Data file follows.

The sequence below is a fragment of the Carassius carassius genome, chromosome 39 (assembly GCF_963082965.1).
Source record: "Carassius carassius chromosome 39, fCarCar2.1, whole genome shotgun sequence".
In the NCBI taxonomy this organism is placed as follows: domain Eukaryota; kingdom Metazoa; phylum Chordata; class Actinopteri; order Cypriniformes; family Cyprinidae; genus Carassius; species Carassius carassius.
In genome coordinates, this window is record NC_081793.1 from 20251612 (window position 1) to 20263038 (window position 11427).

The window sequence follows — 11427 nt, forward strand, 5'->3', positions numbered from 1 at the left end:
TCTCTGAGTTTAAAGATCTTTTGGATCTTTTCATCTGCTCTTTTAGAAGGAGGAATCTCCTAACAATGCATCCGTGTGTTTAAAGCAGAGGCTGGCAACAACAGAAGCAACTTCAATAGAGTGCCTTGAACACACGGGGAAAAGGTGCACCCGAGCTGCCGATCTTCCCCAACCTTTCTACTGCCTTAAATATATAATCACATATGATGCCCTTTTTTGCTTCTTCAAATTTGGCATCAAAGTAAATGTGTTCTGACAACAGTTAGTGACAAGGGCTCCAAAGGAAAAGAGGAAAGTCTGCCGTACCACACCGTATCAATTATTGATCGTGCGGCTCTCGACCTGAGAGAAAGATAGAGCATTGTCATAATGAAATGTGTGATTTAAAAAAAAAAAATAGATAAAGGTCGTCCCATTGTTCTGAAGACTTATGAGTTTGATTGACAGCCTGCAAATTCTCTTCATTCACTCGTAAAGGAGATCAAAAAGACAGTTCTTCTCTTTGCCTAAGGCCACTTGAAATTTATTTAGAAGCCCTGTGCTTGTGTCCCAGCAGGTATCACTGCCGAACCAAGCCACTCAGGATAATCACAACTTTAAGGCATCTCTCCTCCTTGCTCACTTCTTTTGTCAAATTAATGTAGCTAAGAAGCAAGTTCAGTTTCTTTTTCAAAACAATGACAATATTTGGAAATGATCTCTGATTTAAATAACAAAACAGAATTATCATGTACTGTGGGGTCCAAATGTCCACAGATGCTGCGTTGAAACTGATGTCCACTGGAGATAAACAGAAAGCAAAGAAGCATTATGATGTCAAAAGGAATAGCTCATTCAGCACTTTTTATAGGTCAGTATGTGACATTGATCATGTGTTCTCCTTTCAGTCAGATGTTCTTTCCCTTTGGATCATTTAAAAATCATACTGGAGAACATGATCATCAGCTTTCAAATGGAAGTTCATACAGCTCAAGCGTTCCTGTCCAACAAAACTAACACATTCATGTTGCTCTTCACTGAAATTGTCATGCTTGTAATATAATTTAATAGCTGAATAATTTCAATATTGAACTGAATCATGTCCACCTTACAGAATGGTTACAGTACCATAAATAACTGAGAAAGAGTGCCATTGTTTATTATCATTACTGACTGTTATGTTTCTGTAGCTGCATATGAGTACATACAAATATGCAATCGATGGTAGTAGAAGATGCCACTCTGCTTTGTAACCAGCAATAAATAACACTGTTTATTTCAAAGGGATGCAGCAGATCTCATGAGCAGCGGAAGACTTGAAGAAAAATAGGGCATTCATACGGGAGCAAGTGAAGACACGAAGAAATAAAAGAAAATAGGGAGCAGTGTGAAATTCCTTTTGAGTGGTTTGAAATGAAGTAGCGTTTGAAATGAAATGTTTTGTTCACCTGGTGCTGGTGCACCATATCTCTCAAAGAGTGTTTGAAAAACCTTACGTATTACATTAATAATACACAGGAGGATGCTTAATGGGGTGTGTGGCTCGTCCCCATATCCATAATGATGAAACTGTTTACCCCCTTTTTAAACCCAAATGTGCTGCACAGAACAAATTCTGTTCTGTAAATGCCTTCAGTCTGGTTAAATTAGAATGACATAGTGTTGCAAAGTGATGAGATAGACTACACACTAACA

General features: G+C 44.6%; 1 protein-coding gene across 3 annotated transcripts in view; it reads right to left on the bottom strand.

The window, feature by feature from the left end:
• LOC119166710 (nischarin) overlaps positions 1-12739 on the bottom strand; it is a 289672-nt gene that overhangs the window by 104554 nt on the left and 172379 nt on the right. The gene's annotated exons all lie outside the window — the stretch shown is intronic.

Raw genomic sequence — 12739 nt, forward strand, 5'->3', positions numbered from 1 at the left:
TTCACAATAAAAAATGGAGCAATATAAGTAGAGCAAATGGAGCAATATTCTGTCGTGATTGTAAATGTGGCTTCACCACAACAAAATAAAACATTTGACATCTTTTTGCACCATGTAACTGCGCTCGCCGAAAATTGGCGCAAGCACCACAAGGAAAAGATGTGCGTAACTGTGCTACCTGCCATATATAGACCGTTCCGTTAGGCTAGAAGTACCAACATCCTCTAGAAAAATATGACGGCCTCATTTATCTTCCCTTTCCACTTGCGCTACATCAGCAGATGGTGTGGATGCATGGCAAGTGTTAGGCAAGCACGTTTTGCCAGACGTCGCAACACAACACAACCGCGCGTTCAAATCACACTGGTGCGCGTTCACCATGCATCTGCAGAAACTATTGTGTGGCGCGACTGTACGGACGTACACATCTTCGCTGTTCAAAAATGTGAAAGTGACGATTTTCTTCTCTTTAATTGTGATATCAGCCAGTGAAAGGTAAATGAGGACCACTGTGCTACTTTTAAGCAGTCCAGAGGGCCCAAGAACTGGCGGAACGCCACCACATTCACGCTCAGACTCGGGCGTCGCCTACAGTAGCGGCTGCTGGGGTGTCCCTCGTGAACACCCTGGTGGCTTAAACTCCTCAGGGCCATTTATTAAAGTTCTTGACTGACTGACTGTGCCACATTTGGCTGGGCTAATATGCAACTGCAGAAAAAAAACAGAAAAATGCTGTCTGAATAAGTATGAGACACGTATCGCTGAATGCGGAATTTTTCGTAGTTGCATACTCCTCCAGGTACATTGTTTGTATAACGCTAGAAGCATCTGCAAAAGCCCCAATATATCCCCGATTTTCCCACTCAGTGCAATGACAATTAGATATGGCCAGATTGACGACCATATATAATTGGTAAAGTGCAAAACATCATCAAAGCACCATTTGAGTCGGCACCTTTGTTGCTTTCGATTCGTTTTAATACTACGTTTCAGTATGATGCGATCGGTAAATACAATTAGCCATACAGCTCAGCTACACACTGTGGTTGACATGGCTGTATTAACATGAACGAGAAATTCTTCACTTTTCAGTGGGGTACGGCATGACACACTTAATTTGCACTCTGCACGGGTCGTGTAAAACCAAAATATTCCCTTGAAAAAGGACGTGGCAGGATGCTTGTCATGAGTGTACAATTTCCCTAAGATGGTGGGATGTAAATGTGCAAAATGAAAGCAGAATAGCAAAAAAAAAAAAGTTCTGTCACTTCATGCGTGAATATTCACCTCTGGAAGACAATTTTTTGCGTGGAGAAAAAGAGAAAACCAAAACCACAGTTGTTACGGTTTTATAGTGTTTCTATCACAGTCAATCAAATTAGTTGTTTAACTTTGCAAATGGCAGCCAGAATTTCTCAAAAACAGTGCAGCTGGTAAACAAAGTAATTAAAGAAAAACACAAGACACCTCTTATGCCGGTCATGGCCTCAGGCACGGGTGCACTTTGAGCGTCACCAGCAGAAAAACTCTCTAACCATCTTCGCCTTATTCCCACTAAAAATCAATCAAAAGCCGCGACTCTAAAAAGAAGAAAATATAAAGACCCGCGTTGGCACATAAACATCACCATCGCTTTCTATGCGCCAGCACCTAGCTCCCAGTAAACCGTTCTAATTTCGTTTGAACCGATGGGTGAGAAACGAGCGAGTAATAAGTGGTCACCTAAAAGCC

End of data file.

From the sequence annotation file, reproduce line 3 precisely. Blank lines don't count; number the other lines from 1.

In the NCBI taxonomy this organism is placed as follows: domain Eukaryota; kingdom Metazoa; phylum Chordata; class Actinopteri; order Cypriniformes; family Cyprinidae; genus Carassius; species Carassius carassius.